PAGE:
As we all know St. Valentine’s Day is the day of Love. What about Trifon Zarezan? It is the national festival of vine-growing and wine-producing. According to the old calendar, Trifonovden used to be on the 14th of February. After 1968 when Bulgaria adopted the Gregorian calendar St. Trifon’s Day moved to the 1st of February. Nowadays, everyone chooses on which date to celebrate it, but some Bulgarians have decided to honor the name of St. Trifon both on the 1st and the 14th of February! Isn’t that a good decision?
Saint Trifon lived in the 3rd-century in the Roman Empire and was famous as a skillful healer. He was also a Christian. During those times Christians were prosecuted, and because St. Trifon didn’t want to betray his beliefs he was tortured and killed.
The Thracians were the first to think highly of wine and wine-trade. Some Bulgarian scientists believe, Saint Trifon acquired his wine-centered role through a transformation of the pagan pre-Christian wine gods such as Dionysius. He was widely worshiped by the ancient Thracians since they cherished wine so much.
Early morning, the wife of the farmer prepares a special bread and meal (chicken filled with rice) for her husband to take to the vineyard. He also takes some wine, which is important for the fertility ritual the farmer is about to perform.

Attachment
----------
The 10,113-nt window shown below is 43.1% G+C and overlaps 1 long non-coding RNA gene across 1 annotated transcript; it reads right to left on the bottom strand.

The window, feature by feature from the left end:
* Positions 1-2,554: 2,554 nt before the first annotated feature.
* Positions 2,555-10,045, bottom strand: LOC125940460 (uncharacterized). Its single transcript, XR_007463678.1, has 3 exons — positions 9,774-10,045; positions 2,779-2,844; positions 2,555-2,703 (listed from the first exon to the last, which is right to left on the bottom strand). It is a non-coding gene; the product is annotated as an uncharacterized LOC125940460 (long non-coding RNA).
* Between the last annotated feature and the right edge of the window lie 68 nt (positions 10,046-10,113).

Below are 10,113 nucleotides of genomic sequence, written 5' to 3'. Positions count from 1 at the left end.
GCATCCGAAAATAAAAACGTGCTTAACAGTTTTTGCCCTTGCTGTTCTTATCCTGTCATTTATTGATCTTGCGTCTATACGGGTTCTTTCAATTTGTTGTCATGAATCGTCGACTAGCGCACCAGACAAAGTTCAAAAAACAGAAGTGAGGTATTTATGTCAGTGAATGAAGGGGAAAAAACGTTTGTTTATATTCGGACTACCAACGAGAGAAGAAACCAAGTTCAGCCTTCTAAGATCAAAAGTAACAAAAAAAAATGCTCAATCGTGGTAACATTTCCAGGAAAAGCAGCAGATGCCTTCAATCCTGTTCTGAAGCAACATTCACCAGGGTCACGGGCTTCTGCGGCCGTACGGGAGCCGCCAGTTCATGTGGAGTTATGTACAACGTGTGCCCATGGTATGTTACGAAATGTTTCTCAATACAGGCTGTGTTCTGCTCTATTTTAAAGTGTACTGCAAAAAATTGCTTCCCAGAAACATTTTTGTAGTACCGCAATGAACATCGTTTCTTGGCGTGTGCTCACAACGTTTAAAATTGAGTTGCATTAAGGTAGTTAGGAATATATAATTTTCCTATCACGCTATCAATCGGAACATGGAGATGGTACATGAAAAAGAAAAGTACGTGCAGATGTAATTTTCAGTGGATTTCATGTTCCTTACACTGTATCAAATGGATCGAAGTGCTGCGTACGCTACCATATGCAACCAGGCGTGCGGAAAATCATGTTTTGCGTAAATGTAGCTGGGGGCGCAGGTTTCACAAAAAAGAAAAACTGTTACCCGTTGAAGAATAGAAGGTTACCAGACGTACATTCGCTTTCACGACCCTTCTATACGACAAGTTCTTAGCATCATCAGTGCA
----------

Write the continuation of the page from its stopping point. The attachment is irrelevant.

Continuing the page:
In the past women were forbidden to join their husbands on the vineyard, because it’s said that once, while cutting the twigs, St. Trifon was distracted by a beautiful woman and he accidentally cut off his own nose.
Once on the vineyard, the farmer must greet the sunrise making the symbol of the cross on his chest three times. He then cuts several twigs from the vine, spills wine on the ground and sprinkles dust from the Christmas Eve fire on the land. After this ritual begins the zaryazvane (cutting the twigs). Of course, all the men join together for a horo dance on the vineyard, wearing the twigs as wreaths. Horo is played on the way back to the village or the town.
In some parts of Bulgaria, people believe that the cut off twigs must be brought home and everyone should possess one for good luck throughout the coming year. In other towns, a ‘King of the Wine’ is selected among the inhabitants and is awarded a vine-twig wreath. Usually, the festival begins in the early morning and continues in the King’s home during the afternoon.
There is a popular belief that the more wine is spilled on that day, the higher the yield will be!